Start by resisting the lure of cheap wins!

As I write this article, I am beginning to emerge from one of the longest photography ruts I have ever experienced.

It has been several months since I went on a serious shoot.

The camera has sat unloved in its bag under my bed. The batteries are mostly flat.

A twisted and contorted muesli bar is looking a little worse for wear. Note to self: check the expiry date before eating.

Next to the muesli bar sits an abandoned polariser, probably thrown there haphazardly in a moment of haste.

So what, you might say?

Well, I am pretty obsessive about…

Photo by Марьян Блан | @marjanblan on Unsplash

Giving credit where credit is due.

Recently I had the good fortune to stumble across a presentation given by Dutch landscape photographer Theo Bosboom.

His 70-minute presentation captivated me from start to finish. Entitled Shaped by the Sea, Bosboom takes us on a journey through his recent coastal work around Europe.

Bosboom is very much a photographer of intimate landscapes — though that is certainly not all he shoots.

His creative process advocates ‘looking well’ and seeing what you can find that is often overlooked by others.

He does not seek out grandiose landscapes in the search of garish images. He trusts that any landscape can…

The Sower (1888)

A pragmatic approach to creativity and the creative process

In 2005, staff from The Phillips Collection and The Cleveland Museum of Art began an eight-year journey studying the creative process of Vincent van Gogh.

What they found contradicted popular opinion about van Gogh and the way in which he worked.

As early as 1883, van Gogh began recreating his own paintings. He would sketch a scene from life, and then reproduce it on a blank canvas in his studio. Through careful deliberation and thoughtfulness, he would paint the same subject several times over until he had captured its essence.

Van Gogh called these recreations repetitions. He painted many of…

© Benjamin Stevens

Doing what you love is not always loving what you do.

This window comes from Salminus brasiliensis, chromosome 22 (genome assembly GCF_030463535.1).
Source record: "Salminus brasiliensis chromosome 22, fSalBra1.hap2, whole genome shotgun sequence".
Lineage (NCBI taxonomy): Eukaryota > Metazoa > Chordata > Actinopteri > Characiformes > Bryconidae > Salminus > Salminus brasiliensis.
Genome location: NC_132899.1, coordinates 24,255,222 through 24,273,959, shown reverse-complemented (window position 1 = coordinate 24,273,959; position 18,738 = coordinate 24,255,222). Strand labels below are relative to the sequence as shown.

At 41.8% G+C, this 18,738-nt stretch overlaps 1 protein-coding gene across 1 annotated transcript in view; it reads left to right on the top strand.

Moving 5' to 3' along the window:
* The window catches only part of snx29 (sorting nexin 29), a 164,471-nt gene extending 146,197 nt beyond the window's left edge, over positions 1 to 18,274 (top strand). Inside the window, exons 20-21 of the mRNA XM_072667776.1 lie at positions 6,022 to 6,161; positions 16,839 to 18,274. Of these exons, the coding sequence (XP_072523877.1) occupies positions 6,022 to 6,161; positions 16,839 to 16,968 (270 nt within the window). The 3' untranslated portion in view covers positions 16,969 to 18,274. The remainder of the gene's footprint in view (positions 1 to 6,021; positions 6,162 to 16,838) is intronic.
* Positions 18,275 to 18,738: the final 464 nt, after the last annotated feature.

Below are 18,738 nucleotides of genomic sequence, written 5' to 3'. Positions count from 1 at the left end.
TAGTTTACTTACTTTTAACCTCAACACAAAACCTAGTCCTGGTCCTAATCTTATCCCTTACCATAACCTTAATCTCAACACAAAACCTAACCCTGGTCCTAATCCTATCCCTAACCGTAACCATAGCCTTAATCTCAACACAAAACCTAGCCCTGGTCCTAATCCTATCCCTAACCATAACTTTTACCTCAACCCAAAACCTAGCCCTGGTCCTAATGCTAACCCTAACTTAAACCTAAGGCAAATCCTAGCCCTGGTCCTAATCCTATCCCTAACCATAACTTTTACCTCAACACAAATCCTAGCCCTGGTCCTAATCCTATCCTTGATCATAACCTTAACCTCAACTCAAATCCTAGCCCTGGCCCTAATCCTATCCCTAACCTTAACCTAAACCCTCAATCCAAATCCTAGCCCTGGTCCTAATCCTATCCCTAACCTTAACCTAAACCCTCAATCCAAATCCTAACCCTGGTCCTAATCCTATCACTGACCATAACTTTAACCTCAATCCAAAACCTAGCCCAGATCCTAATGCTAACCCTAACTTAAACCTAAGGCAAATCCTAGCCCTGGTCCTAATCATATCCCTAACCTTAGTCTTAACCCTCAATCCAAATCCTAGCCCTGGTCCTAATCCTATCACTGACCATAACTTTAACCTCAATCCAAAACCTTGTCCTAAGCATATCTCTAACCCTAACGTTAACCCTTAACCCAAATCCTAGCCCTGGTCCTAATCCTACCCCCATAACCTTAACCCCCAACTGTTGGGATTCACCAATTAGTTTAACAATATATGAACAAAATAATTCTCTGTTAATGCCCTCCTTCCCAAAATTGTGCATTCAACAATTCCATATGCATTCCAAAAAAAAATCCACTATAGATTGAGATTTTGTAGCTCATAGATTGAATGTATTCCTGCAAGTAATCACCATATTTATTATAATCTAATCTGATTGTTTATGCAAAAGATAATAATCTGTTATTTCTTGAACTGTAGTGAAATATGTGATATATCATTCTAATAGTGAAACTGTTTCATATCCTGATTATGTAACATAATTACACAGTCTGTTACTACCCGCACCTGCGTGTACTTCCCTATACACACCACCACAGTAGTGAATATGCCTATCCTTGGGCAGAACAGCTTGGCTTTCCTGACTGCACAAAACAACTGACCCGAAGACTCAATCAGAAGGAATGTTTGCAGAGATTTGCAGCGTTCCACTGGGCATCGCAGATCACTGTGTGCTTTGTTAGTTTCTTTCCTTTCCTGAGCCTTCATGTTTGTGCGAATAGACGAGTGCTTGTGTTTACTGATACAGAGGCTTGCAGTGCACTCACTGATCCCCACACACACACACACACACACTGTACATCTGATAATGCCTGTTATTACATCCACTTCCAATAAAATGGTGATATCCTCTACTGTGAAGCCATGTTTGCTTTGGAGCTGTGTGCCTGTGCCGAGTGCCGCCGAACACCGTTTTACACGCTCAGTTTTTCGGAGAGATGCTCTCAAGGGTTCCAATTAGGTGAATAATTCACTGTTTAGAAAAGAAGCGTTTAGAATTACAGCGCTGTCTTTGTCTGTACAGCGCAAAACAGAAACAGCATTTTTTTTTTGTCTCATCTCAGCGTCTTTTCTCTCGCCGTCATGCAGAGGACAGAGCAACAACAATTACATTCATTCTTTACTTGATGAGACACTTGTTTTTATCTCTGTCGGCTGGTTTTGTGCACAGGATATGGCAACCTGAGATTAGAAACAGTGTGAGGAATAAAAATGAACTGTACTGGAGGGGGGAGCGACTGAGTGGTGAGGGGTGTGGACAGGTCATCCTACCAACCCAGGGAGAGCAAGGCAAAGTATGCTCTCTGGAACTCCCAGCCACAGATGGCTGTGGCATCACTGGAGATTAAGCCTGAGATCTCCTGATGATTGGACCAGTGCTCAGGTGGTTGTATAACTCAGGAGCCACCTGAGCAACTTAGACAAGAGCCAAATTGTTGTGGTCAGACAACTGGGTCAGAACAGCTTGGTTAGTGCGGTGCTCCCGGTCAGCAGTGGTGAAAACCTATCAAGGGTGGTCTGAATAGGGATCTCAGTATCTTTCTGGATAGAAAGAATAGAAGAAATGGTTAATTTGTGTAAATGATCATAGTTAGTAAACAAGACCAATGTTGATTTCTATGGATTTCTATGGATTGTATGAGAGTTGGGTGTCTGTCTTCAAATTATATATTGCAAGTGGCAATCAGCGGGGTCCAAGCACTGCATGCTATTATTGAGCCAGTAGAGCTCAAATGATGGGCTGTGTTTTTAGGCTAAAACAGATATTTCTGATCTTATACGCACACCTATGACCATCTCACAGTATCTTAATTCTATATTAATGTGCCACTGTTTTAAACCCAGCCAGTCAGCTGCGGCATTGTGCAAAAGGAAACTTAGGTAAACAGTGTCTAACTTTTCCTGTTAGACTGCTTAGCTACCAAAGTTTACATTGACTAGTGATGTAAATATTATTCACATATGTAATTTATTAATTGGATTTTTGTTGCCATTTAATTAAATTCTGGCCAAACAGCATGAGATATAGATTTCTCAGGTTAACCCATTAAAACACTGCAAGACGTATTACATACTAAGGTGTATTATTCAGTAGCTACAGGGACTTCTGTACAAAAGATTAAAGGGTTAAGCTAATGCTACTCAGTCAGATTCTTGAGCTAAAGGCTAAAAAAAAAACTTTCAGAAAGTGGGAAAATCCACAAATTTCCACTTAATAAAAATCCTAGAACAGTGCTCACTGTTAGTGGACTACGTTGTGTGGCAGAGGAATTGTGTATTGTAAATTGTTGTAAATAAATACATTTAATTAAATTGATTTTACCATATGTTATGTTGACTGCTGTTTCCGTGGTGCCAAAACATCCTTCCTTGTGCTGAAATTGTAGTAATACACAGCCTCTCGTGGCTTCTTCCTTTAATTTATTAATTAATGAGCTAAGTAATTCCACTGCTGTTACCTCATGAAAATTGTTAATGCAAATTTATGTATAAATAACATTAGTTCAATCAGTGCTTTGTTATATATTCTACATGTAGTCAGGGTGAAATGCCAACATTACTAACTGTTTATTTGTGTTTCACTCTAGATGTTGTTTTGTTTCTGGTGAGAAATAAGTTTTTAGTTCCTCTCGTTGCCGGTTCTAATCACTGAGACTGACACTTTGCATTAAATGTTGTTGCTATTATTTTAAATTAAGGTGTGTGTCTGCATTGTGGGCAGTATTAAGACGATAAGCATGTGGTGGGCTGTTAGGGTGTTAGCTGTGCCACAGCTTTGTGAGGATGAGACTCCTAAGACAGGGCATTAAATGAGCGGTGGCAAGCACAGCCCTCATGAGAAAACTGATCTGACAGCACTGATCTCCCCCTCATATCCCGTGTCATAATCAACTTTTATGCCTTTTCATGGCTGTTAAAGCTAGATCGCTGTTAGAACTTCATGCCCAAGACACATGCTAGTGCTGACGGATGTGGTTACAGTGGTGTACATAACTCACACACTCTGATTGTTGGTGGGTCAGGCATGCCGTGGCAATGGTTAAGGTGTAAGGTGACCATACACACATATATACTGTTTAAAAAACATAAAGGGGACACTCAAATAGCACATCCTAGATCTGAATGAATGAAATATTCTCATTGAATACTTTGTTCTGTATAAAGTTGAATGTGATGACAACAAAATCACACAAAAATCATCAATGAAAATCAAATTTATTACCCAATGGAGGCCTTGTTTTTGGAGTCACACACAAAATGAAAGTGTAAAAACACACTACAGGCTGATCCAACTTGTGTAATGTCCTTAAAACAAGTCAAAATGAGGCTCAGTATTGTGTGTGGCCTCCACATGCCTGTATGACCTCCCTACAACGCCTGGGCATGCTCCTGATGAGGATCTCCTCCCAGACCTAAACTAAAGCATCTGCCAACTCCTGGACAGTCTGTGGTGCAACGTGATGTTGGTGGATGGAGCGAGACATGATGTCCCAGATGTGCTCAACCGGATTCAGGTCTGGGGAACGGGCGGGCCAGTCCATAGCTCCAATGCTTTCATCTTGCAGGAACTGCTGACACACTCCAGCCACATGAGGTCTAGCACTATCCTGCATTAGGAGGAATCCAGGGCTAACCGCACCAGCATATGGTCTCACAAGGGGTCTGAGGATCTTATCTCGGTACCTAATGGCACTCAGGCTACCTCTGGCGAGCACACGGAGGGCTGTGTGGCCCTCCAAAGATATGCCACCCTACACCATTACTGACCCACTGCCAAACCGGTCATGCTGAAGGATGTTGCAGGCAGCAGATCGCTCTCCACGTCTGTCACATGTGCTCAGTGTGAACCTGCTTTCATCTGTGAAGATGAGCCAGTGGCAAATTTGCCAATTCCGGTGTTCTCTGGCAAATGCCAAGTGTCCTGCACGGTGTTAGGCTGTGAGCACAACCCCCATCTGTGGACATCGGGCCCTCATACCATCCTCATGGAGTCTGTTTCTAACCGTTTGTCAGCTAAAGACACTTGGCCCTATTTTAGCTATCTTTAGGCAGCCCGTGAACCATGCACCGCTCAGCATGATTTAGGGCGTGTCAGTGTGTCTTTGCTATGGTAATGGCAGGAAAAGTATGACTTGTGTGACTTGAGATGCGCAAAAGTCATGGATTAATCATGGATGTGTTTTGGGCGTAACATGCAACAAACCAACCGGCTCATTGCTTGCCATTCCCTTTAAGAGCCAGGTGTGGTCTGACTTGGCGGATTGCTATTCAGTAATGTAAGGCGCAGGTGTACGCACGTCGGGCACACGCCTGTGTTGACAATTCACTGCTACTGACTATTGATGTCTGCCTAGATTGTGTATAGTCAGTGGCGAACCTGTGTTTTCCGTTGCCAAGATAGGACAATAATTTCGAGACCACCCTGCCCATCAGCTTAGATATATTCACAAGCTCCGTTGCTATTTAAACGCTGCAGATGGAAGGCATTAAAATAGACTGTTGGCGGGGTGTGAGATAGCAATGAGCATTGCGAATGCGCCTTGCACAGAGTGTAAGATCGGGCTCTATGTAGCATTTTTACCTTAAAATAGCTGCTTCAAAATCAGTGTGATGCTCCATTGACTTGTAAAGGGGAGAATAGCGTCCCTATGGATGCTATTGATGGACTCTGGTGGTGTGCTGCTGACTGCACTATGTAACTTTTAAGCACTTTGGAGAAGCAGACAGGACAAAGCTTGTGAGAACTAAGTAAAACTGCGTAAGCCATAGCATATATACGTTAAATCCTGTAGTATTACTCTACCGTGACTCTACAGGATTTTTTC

If what one makes is not created with a sense of sacredness, a sense of wonder; if it is not a form of love making; if it is not created with the same passion as the first kiss, it has no right to be called a work of art.

Alfred Stieglitz

Passion, it turns out, comes from the Latin pati — or that which must be endured, suffered or experienced.

In modern usage, the word has rosier connotations. To discover one’s passion is the crème de la crème of life goals.

But what does it mean to be passionate about…

Photo by Kelly Sikkema on Unsplash

How to overcome mental hurdles without doing gymnastics.

To be courageous, we must be willing to surrender our perfectionism, if only for a moment. If my self-worth is attached to being flawless, why would I ever try to learn anything new? After all, learning requires mistakes.

Vironika Tugaleva

Have you ever walked down the street and then tripped on uneven pavement?

Regaining your balance, you watch as your sunglasses go flying through the air. A hot rush of embarrassment courses through your veins in a matter of seconds.

But, as you glance around timidly, not one of the handful of people in your vicinity has noticed. …

Photo by Elijah Hiett on Unsplash

And how photographers can produce meaningful work.

No thief, however skillful, can rob one of knowledge, and that is why knowledge is the best and safest treasure to acquire.